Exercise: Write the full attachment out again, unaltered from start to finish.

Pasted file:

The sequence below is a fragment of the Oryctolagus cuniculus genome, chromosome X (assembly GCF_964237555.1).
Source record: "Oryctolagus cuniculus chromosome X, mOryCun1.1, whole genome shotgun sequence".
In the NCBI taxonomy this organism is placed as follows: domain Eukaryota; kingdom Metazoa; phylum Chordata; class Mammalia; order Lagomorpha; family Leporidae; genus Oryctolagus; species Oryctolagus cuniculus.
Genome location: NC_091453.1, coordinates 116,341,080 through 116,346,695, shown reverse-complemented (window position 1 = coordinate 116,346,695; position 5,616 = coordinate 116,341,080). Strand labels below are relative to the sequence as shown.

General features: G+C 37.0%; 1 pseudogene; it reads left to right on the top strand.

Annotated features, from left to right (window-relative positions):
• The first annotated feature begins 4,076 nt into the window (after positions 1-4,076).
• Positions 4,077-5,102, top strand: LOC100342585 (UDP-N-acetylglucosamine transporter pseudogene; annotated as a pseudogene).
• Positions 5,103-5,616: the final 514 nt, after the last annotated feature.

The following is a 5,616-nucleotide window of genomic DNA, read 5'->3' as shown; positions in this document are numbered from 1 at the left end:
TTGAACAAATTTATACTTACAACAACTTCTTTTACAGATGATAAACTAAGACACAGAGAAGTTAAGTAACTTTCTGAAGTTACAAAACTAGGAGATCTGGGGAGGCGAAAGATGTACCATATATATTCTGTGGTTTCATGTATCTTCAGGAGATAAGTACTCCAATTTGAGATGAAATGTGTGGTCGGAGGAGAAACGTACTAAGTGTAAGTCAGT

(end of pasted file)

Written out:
The sequence below is a fragment of the Oryctolagus cuniculus genome, chromosome X (assembly GCF_964237555.1).
Source record: "Oryctolagus cuniculus chromosome X, mOryCun1.1, whole genome shotgun sequence".
In the NCBI taxonomy this organism is placed as follows: domain Eukaryota; kingdom Metazoa; phylum Chordata; class Mammalia; order Lagomorpha; family Leporidae; genus Oryctolagus; species Oryctolagus cuniculus.
Genome location: NC_091453.1, coordinates 116,341,080 through 116,346,695, shown reverse-complemented (window position 1 = coordinate 116,346,695; position 5,616 = coordinate 116,341,080). Strand labels below are relative to the sequence as shown.

General features: G+C 37.0%; 1 pseudogene; it reads left to right on the top strand.

Annotated features, from left to right (window-relative positions):
• The first annotated feature begins 4,076 nt into the window (after positions 1-4,076).
• Positions 4,077-5,102, top strand: LOC100342585 (UDP-N-acetylglucosamine transporter pseudogene; annotated as a pseudogene).
• Positions 5,103-5,616: the final 514 nt, after the last annotated feature.

The following is a 5,616-nucleotide window of genomic DNA, read 5'->3' as shown; positions in this document are numbered from 1 at the left end:
TTGAACAAATTTATACTTACAACAACTTCTTTTACAGATGATAAACTAAGACACAGAGAAGTTAAGTAACTTTCTGAAGTTACAAAACTAGGAGATCTGGGGAGGCGAAAGATGTACCATATATATTCTGTGGTTTCATGTATCTTCAGGAGATAAGTACTCCAATTTGAGATGAAATGTGTGGTCGGAGGAGAAACGTACTAAGTGTAAGTCAGT